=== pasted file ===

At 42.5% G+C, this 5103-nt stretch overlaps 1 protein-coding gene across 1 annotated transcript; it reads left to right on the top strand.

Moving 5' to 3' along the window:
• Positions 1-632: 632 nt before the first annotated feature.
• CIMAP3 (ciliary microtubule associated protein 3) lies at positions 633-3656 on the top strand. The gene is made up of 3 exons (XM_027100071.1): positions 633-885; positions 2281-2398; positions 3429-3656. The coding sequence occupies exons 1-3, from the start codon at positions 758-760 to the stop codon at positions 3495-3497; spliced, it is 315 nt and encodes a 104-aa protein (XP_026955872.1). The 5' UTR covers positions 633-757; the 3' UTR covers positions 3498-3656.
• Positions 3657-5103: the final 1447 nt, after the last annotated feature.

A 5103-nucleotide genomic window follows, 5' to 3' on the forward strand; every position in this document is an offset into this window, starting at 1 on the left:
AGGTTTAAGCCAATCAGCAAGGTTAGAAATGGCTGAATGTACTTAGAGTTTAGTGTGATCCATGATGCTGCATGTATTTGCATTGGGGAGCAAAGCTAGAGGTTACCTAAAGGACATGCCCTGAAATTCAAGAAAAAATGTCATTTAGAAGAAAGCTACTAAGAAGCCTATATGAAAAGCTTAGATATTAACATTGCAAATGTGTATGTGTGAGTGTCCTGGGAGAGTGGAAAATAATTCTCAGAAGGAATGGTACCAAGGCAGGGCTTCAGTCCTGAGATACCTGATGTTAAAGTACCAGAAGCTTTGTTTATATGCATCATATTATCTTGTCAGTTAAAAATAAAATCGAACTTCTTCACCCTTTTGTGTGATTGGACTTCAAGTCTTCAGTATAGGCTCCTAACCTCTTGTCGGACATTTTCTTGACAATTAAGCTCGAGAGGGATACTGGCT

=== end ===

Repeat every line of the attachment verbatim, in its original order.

At 42.5% G+C, this 5103-nt stretch overlaps 1 protein-coding gene across 1 annotated transcript; it reads left to right on the top strand.

Moving 5' to 3' along the window:
• Positions 1-632: 632 nt before the first annotated feature.
• CIMAP3 (ciliary microtubule associated protein 3) lies at positions 633-3656 on the top strand. The gene is made up of 3 exons (XM_027100071.1): positions 633-885; positions 2281-2398; positions 3429-3656. The coding sequence occupies exons 1-3, from the start codon at positions 758-760 to the stop codon at positions 3495-3497; spliced, it is 315 nt and encodes a 104-aa protein (XP_026955872.1). The 5' UTR covers positions 633-757; the 3' UTR covers positions 3498-3656.
• Positions 3657-5103: the final 1447 nt, after the last annotated feature.

A 5103-nucleotide genomic window follows, 5' to 3' on the forward strand; every position in this document is an offset into this window, starting at 1 on the left:
AGGTTTAAGCCAATCAGCAAGGTTAGAAATGGCTGAATGTACTTAGAGTTTAGTGTGATCCATGATGCTGCATGTATTTGCATTGGGGAGCAAAGCTAGAGGTTACCTAAAGGACATGCCCTGAAATTCAAGAAAAAATGTCATTTAGAAGAAAGCTACTAAGAAGCCTATATGAAAAGCTTAGATATTAACATTGCAAATGTGTATGTGTGAGTGTCCTGGGAGAGTGGAAAATAATTCTCAGAAGGAATGGTACCAAGGCAGGGCTTCAGTCCTGAGATACCTGATGTTAAAGTACCAGAAGCTTTGTTTATATGCATCATATTATCTTGTCAGTTAAAAATAAAATCGAACTTCTTCACCCTTTTGTGTGATTGGACTTCAAGTCTTCAGTATAGGCTCCTAACCTCTTGTCGGACATTTTCTTGACAATTAAGCTCGAGAGGGATACTGGCT